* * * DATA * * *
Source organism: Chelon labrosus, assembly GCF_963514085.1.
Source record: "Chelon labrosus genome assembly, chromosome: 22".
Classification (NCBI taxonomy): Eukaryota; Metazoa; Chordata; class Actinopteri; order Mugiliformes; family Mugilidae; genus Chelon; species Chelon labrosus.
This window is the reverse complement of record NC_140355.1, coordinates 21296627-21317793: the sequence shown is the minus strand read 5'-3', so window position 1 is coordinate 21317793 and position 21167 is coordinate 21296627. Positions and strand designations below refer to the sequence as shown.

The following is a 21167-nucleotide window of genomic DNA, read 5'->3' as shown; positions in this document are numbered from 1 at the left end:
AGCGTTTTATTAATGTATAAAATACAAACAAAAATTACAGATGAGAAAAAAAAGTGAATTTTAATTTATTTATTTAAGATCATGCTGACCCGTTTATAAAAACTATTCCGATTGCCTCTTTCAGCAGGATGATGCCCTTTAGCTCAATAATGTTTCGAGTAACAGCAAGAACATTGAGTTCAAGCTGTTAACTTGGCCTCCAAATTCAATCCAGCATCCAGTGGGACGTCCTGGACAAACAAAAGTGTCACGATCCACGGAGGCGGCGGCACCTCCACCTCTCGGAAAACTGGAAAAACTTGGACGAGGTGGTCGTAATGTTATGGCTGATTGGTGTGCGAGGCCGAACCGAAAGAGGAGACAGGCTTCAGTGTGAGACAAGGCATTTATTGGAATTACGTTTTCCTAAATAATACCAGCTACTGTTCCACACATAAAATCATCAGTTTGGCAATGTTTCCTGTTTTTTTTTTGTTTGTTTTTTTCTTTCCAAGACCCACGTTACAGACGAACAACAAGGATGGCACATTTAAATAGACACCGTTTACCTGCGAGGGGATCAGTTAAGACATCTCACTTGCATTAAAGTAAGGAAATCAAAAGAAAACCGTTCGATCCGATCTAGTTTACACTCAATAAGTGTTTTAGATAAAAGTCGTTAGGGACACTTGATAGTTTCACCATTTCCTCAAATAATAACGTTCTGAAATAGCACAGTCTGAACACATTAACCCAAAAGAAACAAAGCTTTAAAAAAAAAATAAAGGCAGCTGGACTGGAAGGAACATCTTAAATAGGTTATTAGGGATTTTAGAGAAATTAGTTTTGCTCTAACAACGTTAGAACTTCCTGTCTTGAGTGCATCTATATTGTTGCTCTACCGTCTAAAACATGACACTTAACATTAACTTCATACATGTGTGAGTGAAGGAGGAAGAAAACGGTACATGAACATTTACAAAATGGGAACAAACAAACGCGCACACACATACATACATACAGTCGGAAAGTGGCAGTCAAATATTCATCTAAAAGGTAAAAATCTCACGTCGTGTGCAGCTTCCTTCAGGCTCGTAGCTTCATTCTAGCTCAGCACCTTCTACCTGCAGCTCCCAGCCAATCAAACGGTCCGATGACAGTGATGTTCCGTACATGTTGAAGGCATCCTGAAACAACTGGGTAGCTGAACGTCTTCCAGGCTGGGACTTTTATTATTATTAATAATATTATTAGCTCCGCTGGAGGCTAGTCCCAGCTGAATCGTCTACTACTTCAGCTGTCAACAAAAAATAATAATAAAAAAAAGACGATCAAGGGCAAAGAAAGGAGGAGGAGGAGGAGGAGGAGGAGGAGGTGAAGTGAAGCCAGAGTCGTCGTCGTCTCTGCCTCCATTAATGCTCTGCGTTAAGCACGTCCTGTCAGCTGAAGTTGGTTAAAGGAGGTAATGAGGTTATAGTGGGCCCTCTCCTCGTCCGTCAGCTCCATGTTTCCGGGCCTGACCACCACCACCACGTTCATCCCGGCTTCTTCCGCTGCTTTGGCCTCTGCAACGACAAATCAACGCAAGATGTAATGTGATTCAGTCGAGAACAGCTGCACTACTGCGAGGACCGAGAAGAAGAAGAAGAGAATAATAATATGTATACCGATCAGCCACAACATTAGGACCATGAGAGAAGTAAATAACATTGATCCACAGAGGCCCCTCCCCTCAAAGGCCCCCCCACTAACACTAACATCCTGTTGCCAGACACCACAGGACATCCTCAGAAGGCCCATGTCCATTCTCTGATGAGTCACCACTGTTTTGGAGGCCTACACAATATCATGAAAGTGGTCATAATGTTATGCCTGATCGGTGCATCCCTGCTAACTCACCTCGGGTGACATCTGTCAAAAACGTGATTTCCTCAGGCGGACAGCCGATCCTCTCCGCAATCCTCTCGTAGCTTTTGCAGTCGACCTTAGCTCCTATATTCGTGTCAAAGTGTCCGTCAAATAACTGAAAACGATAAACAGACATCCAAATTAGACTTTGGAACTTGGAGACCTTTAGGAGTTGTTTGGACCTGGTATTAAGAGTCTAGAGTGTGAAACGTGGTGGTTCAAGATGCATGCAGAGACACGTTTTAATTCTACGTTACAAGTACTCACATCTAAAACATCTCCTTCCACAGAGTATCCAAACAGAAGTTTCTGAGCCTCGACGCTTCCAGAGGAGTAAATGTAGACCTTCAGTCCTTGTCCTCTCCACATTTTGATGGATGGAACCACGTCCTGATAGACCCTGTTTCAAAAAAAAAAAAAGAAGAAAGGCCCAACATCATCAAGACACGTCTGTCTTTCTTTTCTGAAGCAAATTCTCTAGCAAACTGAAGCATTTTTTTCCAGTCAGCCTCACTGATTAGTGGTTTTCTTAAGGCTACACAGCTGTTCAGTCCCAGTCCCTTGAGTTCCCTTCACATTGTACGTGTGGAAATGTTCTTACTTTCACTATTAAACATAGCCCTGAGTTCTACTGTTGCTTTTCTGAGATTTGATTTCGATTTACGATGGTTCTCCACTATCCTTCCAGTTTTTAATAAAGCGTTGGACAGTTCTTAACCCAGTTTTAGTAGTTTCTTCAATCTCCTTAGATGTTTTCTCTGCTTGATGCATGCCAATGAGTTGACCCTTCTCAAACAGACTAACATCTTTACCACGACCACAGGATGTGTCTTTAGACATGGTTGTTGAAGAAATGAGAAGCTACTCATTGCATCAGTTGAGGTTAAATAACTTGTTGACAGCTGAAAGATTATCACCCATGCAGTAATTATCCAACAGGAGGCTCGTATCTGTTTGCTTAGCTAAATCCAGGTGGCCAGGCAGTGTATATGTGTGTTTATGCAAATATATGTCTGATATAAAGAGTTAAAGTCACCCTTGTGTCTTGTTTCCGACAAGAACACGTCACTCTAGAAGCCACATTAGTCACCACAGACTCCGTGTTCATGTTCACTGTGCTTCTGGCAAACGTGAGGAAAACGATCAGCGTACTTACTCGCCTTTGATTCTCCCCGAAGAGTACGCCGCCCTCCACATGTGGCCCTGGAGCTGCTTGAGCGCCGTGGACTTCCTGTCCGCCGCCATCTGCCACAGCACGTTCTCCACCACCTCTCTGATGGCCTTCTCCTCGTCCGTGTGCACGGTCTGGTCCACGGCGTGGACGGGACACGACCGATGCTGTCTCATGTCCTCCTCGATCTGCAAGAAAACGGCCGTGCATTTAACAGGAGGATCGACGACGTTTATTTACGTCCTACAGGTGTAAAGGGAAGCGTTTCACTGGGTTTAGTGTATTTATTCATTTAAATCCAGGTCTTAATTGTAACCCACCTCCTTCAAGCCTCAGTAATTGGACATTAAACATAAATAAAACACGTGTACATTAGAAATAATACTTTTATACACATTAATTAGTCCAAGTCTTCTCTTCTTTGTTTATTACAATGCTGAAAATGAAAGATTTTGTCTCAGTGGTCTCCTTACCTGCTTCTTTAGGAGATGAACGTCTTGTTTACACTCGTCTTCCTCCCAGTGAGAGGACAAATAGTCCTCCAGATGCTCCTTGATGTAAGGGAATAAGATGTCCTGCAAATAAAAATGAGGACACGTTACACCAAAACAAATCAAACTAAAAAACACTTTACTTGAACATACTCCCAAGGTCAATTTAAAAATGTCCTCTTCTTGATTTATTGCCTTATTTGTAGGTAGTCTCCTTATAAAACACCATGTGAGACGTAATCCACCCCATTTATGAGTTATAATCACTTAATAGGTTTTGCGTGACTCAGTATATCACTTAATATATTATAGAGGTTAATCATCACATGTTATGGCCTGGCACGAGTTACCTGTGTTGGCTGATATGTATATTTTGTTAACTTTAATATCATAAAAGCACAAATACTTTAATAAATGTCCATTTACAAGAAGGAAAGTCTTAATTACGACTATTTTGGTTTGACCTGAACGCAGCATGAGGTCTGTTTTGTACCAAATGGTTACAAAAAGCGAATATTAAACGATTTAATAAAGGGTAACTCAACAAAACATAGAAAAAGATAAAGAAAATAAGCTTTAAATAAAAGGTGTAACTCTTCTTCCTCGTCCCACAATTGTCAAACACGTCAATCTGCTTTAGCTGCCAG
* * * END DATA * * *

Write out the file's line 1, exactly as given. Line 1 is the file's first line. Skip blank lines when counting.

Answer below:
Source organism: Chelon labrosus, assembly GCF_963514085.1.